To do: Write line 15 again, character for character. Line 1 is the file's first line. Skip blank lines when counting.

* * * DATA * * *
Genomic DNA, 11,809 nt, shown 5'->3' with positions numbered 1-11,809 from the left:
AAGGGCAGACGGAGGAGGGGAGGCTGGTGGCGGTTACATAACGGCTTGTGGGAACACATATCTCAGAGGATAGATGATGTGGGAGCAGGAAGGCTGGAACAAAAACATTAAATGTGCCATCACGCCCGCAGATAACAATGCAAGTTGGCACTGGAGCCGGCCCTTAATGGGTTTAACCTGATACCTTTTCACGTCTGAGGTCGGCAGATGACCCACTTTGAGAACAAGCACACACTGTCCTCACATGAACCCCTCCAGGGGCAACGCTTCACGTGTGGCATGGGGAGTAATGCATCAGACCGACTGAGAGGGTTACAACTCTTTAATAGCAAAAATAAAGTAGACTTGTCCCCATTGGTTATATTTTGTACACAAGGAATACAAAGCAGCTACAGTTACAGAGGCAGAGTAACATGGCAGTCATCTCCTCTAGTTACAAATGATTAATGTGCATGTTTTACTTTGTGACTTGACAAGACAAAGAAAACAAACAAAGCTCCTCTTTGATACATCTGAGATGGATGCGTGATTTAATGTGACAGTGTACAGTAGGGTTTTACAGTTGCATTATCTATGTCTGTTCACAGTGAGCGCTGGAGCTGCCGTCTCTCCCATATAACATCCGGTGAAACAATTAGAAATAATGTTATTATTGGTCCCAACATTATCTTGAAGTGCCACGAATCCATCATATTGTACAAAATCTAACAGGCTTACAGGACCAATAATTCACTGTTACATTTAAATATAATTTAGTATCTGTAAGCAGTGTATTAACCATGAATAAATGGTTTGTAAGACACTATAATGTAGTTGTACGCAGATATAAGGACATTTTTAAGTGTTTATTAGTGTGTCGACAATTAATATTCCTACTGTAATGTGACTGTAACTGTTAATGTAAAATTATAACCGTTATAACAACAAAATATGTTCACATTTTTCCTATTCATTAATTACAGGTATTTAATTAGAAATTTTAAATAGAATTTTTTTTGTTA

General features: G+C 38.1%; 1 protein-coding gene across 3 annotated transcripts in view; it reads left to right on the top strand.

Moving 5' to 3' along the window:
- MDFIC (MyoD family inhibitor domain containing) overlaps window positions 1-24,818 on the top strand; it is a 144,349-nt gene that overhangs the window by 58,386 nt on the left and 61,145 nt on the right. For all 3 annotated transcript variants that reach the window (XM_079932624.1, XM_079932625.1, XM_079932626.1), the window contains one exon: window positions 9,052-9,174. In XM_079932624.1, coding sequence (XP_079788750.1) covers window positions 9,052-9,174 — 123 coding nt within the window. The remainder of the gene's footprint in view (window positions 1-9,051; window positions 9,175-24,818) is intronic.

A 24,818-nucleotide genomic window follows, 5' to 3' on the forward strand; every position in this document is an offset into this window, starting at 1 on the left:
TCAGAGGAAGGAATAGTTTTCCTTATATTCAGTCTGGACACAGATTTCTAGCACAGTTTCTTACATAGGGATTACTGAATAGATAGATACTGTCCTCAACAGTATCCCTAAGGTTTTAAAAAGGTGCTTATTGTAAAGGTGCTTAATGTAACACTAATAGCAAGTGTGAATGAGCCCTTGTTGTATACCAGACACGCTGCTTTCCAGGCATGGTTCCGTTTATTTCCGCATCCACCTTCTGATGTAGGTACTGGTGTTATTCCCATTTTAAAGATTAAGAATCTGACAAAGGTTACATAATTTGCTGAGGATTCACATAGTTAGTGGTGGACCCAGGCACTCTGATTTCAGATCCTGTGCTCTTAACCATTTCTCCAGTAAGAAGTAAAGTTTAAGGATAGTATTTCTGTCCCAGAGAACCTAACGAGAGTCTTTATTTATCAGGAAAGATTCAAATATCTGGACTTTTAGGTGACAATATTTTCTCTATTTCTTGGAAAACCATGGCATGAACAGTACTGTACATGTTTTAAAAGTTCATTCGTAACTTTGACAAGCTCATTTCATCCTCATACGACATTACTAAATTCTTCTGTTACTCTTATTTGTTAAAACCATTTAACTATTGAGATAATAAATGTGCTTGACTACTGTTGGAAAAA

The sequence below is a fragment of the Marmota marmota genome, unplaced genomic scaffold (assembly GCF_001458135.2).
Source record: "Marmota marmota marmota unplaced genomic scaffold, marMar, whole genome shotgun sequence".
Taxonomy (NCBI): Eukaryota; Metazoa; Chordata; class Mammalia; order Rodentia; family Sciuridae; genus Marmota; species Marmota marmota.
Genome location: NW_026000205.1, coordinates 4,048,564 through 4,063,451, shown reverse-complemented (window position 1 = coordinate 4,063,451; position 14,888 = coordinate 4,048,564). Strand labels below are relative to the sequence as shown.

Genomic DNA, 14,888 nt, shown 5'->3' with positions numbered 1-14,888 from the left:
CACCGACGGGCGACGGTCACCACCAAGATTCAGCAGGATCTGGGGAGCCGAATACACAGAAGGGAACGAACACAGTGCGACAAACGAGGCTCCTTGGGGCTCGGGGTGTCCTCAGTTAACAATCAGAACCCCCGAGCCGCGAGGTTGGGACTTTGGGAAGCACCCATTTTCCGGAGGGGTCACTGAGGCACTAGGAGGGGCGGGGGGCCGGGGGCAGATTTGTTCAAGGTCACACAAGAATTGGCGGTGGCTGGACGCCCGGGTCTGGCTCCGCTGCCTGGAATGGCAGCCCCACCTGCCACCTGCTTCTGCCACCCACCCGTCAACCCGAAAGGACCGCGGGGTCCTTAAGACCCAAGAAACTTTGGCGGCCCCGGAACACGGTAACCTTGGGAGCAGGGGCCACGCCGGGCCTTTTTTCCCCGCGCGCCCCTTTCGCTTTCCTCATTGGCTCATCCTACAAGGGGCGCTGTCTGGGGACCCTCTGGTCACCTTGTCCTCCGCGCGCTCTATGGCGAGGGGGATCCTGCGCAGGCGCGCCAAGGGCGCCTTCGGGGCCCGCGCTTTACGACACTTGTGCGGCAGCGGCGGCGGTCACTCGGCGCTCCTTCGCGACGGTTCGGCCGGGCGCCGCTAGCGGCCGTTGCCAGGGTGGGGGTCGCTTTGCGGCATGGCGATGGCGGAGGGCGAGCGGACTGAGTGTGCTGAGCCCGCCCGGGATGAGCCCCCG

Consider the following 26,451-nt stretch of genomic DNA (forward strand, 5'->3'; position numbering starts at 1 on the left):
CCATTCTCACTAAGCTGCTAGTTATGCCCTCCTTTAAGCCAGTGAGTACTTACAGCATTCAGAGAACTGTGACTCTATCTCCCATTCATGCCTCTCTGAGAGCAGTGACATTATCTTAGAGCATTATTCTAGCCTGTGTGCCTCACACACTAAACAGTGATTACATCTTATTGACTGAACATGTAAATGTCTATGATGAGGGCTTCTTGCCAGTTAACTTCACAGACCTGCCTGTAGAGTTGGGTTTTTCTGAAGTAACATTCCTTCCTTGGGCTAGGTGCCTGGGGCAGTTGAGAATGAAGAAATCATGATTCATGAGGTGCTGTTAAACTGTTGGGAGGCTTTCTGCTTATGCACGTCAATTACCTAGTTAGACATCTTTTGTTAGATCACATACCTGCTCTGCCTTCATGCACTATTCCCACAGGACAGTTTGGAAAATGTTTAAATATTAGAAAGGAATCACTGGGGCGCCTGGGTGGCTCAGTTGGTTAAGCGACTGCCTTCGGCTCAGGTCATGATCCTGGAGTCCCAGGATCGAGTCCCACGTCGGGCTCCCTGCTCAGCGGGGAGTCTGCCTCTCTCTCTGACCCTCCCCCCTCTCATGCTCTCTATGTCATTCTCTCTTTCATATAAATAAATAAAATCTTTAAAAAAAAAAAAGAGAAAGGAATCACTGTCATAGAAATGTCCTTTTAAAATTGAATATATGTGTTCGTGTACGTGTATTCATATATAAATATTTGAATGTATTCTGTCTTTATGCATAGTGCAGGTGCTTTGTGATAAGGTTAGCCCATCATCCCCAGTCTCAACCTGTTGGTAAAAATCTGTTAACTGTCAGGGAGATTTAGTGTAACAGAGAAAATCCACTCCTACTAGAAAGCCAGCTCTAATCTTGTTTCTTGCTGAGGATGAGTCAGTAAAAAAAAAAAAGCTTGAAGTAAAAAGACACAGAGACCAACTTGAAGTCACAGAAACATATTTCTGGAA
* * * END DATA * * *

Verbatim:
CCATTCTCACTAAGCTGCTAGTTATGCCCTCCTTTAAGCCAGTGAGTACTTACAGCATTCAGAGAACTGTGACTCTATCTCCCATTCATGCCTCTCTGAGAGCAGTGACATTATCTTAGAGCATTATTCTAGCCTGTGTGCCTCACACACTAAACAGTGATTACATCTTATTGACTGAACATGTAAATGTCTATGATGAGGGCTTCTTGCCAGTTAACTTCACAGACCTGCCTGTAGAGTTGGGTTTTTCTGAAGTAACATTCCTTCCTTGGGCTAGGTGCCTGGGGCAGTTGAGAATGAAGAAATCATGATTCATGAGGTGCTGTTAAACTGTTGGGAGGCTTTCTGCTTATGCACGTCAATTACCTAGTTAGACATCTTTTGTTAGATCACATACCTGCTCTGCCTTCATGCACTATTCCCACAGGACAGTTTGGAAAATGTTTAAATATTAGAAAGGAATCACTGGGGCGCCTGGGTGGCTCAGTTGGTTAAGCGACTGCCTTCGGCTCAGGTCATGATCCTGGAGTCCCAGGATCGAGTCCCACGTCGGGCTCCCTGCTCAGCGGGGAGTCTGCCTCTCTCTCTGACCCTCCCCCCTCTCATGCTCTCTATGTCATTCTCTCTTTCATATAAATAAATAAAATCTTTAAAAAAAAAAAAGAGAAAGGAATCACTGTCATAGAAATGTCCTTTTAAAATTGAATATATGTGTTCGTGTACGTGTATTCATATATAAATATTTGAATGTATTCTGTCTTTATGCATAGTGCAGGTGCTTTGTGATAAGGTTAGCCCATCATCCCCAGTCTCAACCTGTTGGTAAAAATCTGTTAACTGTCAGGGAGATTTAGTGTAACAGAGAAAATCCACTCCTACTAGAAAGCCAGCTCTAATCTTGTTTCTTGCTGAGGATGAGTCAGTAAAAAAAAAAAAGCTTGAAGTAAAAAGACACAGAGACCAACTTGAAGTCACAGAAACATATTTCTGGAA